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Ethical Research Involving Children

Ethical issues, research and vulnerability: gaining the views of children and young people in residential care.

Kendrick, A., Steckley, L., & Lerpiniere, J. (2008). Ethical issues, research and vulnerability: gaining the views of children and young people in residential care. Children’s Geographies, 6 (1). pp.79-93.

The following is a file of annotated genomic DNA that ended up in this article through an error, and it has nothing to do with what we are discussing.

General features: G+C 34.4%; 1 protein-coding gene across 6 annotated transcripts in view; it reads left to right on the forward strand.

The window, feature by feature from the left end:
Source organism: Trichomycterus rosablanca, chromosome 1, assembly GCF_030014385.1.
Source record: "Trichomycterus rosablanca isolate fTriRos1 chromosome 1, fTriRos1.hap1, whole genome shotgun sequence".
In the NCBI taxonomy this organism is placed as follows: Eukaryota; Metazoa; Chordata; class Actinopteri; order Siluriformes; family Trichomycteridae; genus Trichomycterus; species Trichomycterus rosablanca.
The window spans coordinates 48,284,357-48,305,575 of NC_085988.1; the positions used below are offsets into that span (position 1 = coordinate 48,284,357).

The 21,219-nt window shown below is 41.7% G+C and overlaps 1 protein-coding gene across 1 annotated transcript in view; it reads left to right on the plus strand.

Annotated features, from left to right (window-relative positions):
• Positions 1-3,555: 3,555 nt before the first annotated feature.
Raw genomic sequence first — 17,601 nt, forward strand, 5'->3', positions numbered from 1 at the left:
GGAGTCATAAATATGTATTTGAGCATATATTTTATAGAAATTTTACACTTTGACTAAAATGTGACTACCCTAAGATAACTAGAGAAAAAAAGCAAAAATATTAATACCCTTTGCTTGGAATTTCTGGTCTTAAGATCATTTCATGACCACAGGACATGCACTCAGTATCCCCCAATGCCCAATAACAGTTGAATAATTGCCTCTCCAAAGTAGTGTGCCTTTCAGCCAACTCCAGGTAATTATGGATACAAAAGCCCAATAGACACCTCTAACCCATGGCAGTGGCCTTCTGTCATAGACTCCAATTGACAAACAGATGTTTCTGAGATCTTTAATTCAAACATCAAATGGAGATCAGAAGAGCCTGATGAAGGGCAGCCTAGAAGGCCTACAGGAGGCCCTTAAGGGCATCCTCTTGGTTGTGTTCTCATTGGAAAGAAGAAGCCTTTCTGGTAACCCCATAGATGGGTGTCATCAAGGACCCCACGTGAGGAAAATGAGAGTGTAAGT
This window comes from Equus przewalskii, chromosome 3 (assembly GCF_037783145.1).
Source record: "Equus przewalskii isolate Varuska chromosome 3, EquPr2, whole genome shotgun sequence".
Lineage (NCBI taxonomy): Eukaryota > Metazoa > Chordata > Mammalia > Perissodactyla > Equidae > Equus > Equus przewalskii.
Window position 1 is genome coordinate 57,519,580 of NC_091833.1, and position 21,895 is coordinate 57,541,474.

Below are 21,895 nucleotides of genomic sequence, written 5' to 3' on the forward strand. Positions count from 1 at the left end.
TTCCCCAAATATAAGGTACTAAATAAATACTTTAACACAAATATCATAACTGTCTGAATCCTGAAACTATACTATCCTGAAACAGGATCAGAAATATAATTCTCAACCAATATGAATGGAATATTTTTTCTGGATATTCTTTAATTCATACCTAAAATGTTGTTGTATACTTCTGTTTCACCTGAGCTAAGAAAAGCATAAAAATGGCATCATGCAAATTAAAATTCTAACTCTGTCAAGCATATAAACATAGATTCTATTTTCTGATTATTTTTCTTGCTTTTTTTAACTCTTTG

Abstract: Children and young people in residential care are some of the most vulnerable in our society. They may have experienced violence and physical, sexual or emotional abuse. They may be involved in offending or the misuse of drugs and alcohol. They are separated from their families and have to cope with living in a group situation with other young people and staff members. Children and young people in residential care also possess strengths, competencies and resilience. We have much to learn from their experiences and perspectives, both generally and surrounding their time in care. This paper will address the ethical issues which arise from gaining the views of children and young people in residential care, drawing on the experience of carrying out three studies in particular (Docherty, Kendrick, Sloan & Lerpiniere, 2005; Kendrick, Mitchell & Smith, 2004; Steckley & Kendrick, 2005; forthcoming). The paper will discuss: information, consent and choice about involvement in the research; confidentiality, privacy and safety. It will also explore some of the more complex issues of ethical good practice which arise from researching children in their own living space. The negotiation of children’s time and space must be approached carefully, with consideration of their rights and wishes. Sensitivity to children and young people’s priorities and preoccupations must be paramount. (Abstract © Taylor & Francis, reprinted by special permission from Taylor & Francis Group, a division of Informa UK, http://www.tandf.co.uk).

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